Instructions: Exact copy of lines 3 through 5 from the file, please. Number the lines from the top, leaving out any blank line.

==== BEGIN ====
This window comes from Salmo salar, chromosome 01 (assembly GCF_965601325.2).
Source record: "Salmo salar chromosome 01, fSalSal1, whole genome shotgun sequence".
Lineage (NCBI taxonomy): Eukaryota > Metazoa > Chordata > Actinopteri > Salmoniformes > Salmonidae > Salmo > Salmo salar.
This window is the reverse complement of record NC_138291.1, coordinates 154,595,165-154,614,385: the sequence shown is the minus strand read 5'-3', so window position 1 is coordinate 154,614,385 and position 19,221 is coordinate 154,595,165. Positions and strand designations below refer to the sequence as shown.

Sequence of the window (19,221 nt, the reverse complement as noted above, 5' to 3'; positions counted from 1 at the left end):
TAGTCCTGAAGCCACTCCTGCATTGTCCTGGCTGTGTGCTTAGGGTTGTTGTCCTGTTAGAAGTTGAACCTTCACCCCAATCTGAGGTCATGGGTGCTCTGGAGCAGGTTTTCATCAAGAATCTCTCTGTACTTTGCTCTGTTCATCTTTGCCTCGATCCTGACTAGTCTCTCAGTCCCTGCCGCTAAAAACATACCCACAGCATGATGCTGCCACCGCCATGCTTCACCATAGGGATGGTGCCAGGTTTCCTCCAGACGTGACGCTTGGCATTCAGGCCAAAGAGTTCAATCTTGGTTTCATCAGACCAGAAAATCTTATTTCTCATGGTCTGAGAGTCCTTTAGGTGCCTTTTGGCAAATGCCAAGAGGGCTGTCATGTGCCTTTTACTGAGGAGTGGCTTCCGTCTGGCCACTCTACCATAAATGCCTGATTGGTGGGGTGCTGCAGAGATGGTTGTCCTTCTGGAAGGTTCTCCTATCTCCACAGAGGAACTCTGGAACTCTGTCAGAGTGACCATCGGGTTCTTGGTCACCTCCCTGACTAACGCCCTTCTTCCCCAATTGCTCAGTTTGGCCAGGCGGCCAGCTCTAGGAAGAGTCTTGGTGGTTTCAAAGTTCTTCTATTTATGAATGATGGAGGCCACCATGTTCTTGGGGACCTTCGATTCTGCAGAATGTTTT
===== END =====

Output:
Lineage (NCBI taxonomy): Eukaryota > Metazoa > Chordata > Actinopteri > Salmoniformes > Salmonidae > Salmo > Salmo salar.
This window is the reverse complement of record NC_138291.1, coordinates 154,595,165-154,614,385: the sequence shown is the minus strand read 5'-3', so window position 1 is coordinate 154,614,385 and position 19,221 is coordinate 154,595,165. Positions and strand designations below refer to the sequence as shown.

Sequence of the window (19,221 nt, the reverse complement as noted above, 5' to 3'; positions counted from 1 at the left end):